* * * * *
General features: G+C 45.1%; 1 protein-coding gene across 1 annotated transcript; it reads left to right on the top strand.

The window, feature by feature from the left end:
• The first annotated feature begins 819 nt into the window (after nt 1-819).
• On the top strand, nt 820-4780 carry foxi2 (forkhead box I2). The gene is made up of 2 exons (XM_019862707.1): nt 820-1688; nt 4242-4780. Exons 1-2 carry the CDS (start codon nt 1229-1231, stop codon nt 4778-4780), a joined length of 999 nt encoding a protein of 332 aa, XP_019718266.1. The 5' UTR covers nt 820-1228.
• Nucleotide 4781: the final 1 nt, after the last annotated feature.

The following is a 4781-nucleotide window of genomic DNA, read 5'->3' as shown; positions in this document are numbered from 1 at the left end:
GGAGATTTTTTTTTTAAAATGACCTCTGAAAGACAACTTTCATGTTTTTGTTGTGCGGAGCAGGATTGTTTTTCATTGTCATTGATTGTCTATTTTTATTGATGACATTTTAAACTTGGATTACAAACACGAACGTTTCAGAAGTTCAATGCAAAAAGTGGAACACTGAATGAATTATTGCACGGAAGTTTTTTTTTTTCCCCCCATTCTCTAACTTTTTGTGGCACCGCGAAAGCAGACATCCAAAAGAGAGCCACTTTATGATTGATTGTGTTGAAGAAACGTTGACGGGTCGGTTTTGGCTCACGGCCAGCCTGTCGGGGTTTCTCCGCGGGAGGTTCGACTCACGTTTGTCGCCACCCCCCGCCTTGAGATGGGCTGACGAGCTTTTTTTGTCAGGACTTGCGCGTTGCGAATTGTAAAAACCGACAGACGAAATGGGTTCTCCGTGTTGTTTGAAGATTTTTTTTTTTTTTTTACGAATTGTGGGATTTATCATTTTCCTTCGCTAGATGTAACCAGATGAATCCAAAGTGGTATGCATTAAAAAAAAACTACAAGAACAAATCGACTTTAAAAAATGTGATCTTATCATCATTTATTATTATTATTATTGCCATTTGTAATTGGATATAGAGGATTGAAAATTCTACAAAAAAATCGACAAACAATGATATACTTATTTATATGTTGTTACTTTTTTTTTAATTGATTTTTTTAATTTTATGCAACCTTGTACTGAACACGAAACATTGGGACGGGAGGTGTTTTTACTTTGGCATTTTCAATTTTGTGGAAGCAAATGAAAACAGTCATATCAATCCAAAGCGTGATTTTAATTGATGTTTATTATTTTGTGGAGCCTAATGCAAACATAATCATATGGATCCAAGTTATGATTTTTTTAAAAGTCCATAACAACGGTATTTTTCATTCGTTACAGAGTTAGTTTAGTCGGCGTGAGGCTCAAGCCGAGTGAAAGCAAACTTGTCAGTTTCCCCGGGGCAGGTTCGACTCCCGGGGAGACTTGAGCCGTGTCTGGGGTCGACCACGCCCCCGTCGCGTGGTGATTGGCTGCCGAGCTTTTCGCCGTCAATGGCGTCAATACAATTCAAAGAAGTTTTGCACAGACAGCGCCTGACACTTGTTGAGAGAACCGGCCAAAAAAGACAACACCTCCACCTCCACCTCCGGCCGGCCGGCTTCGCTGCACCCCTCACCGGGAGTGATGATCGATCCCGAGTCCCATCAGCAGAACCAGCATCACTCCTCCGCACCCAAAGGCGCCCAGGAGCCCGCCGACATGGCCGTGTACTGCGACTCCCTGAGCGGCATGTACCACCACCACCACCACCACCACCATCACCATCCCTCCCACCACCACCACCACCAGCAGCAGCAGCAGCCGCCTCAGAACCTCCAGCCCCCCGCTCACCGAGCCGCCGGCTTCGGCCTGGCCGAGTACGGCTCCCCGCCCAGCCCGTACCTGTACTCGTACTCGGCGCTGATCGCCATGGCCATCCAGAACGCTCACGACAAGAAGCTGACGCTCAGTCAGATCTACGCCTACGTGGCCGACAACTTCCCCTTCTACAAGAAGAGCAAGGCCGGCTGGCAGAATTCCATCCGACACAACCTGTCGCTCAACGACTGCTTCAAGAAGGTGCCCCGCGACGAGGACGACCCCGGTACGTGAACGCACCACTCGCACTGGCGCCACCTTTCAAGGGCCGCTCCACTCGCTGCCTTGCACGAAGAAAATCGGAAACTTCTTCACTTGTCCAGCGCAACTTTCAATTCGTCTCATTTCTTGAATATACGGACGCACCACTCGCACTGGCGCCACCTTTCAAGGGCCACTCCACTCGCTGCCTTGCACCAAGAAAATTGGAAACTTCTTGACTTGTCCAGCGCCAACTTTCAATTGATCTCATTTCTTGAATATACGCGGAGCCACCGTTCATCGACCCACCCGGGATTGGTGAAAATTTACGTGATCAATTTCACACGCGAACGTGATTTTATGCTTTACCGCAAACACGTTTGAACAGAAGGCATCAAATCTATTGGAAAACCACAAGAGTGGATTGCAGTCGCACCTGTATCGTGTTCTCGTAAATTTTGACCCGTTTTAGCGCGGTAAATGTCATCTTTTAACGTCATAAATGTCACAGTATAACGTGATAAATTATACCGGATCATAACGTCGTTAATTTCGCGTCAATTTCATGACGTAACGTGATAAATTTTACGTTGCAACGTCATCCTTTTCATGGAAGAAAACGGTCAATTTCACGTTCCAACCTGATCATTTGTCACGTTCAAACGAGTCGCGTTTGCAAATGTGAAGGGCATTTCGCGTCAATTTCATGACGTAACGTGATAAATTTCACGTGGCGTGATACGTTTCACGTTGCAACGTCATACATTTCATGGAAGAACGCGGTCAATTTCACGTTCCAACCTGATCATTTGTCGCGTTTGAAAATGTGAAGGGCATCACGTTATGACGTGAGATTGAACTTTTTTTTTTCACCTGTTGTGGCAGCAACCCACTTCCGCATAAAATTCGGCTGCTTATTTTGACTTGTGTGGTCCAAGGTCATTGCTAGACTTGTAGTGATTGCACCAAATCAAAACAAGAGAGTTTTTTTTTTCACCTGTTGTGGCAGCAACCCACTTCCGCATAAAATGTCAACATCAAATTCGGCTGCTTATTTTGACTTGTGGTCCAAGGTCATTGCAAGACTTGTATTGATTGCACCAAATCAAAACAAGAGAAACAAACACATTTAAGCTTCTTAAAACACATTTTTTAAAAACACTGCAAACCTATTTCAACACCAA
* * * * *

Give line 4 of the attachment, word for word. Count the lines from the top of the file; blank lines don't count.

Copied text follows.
• On the top strand, nt 820-4780 carry foxi2 (forkhead box I2). The gene is made up of 2 exons (XM_019862707.1): nt 820-1688; nt 4242-4780. Exons 1-2 carry the CDS (start codon nt 1229-1231, stop codon nt 4778-4780), a joined length of 999 nt encoding a protein of 332 aa, XP_019718266.1. The 5' UTR covers nt 820-1228.